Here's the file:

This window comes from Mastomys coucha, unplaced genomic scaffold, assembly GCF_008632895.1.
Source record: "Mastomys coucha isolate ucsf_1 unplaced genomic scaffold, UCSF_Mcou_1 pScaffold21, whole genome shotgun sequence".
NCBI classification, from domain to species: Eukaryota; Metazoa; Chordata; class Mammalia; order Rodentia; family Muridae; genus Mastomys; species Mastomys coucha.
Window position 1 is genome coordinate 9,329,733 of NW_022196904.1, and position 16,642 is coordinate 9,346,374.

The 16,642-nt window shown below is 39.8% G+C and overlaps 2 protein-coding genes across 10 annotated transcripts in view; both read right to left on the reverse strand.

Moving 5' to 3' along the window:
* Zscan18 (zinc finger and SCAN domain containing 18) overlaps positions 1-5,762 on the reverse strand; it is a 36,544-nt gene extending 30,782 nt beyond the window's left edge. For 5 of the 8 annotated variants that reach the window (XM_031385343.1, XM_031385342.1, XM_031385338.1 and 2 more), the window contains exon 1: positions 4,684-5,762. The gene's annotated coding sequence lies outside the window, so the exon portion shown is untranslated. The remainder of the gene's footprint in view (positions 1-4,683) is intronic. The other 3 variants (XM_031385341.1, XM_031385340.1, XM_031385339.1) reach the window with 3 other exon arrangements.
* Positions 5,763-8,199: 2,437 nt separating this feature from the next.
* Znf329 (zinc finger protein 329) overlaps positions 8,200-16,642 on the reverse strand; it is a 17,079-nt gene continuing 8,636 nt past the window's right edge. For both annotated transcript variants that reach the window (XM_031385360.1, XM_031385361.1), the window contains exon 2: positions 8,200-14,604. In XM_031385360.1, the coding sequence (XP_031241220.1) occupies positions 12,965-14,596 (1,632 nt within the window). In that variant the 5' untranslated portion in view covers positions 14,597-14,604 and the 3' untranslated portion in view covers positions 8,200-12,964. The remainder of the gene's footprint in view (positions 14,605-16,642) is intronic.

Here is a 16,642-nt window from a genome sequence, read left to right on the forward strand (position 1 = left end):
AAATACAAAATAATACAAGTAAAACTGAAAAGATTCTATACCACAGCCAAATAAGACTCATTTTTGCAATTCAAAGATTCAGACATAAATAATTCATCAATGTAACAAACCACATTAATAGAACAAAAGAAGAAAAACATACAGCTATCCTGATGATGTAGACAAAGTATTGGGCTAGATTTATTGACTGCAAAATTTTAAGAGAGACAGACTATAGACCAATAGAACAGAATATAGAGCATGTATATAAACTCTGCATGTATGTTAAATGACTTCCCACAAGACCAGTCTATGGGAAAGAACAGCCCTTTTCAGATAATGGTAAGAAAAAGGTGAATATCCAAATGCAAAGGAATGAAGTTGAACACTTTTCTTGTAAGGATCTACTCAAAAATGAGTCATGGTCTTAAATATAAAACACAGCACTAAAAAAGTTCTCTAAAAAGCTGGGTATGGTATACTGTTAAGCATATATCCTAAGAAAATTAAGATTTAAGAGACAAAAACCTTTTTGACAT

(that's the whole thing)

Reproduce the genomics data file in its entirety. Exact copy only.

This window comes from Mastomys coucha, unplaced genomic scaffold, assembly GCF_008632895.1.
Source record: "Mastomys coucha isolate ucsf_1 unplaced genomic scaffold, UCSF_Mcou_1 pScaffold21, whole genome shotgun sequence".
NCBI classification, from domain to species: Eukaryota; Metazoa; Chordata; class Mammalia; order Rodentia; family Muridae; genus Mastomys; species Mastomys coucha.
Window position 1 is genome coordinate 9,329,733 of NW_022196904.1, and position 16,642 is coordinate 9,346,374.

The 16,642-nt window shown below is 39.8% G+C and overlaps 2 protein-coding genes across 10 annotated transcripts in view; both read right to left on the reverse strand.

Moving 5' to 3' along the window:
* Zscan18 (zinc finger and SCAN domain containing 18) overlaps positions 1-5,762 on the reverse strand; it is a 36,544-nt gene extending 30,782 nt beyond the window's left edge. For 5 of the 8 annotated variants that reach the window (XM_031385343.1, XM_031385342.1, XM_031385338.1 and 2 more), the window contains exon 1: positions 4,684-5,762. The gene's annotated coding sequence lies outside the window, so the exon portion shown is untranslated. The remainder of the gene's footprint in view (positions 1-4,683) is intronic. The other 3 variants (XM_031385341.1, XM_031385340.1, XM_031385339.1) reach the window with 3 other exon arrangements.
* Positions 5,763-8,199: 2,437 nt separating this feature from the next.
* Znf329 (zinc finger protein 329) overlaps positions 8,200-16,642 on the reverse strand; it is a 17,079-nt gene continuing 8,636 nt past the window's right edge. For both annotated transcript variants that reach the window (XM_031385360.1, XM_031385361.1), the window contains exon 2: positions 8,200-14,604. In XM_031385360.1, the coding sequence (XP_031241220.1) occupies positions 12,965-14,596 (1,632 nt within the window). In that variant the 5' untranslated portion in view covers positions 14,597-14,604 and the 3' untranslated portion in view covers positions 8,200-12,964. The remainder of the gene's footprint in view (positions 14,605-16,642) is intronic.

Here is a 16,642-nt window from a genome sequence, read left to right on the forward strand (position 1 = left end):
AAATACAAAATAATACAAGTAAAACTGAAAAGATTCTATACCACAGCCAAATAAGACTCATTTTTGCAATTCAAAGATTCAGACATAAATAATTCATCAATGTAACAAACCACATTAATAGAACAAAAGAAGAAAAACATACAGCTATCCTGATGATGTAGACAAAGTATTGGGCTAGATTTATTGACTGCAAAATTTTAAGAGAGACAGACTATAGACCAATAGAACAGAATATAGAGCATGTATATAAACTCTGCATGTATGTTAAATGACTTCCCACAAGACCAGTCTATGGGAAAGAACAGCCCTTTTCAGATAATGGTAAGAAAAAGGTGAATATCCAAATGCAAAGGAATGAAGTTGAACACTTTTCTTGTAAGGATCTACTCAAAAATGAGTCATGGTCTTAAATATAAAACACAGCACTAAAAAAGTTCTCTAAAAAGCTGGGTATGGTATACTGTTAAGCATATATCCTAAGAAAATTAAGATTTAAGAGACAAAAACCTTTTTGACAT